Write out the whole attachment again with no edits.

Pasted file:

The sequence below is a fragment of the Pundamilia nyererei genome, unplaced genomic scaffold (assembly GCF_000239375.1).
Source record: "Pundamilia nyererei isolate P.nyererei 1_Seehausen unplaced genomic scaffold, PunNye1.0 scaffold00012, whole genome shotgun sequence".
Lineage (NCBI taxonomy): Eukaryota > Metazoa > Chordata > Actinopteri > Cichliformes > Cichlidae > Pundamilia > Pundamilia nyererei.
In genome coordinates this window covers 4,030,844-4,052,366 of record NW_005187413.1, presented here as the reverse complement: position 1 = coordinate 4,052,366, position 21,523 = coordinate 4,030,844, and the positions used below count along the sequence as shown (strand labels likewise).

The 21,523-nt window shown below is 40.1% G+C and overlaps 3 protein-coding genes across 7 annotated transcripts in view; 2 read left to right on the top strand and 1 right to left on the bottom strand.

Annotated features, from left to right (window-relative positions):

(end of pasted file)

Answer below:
The sequence below is a fragment of the Pundamilia nyererei genome, unplaced genomic scaffold (assembly GCF_000239375.1).
Source record: "Pundamilia nyererei isolate P.nyererei 1_Seehausen unplaced genomic scaffold, PunNye1.0 scaffold00012, whole genome shotgun sequence".
Lineage (NCBI taxonomy): Eukaryota > Metazoa > Chordata > Actinopteri > Cichliformes > Cichlidae > Pundamilia > Pundamilia nyererei.
In genome coordinates this window covers 4,030,844-4,052,366 of record NW_005187413.1, presented here as the reverse complement: position 1 = coordinate 4,052,366, position 21,523 = coordinate 4,030,844, and the positions used below count along the sequence as shown (strand labels likewise).

The 21,523-nt window shown below is 40.1% G+C and overlaps 3 protein-coding genes across 7 annotated transcripts in view; 2 read left to right on the top strand and 1 right to left on the bottom strand.

Annotated features, from left to right (window-relative positions):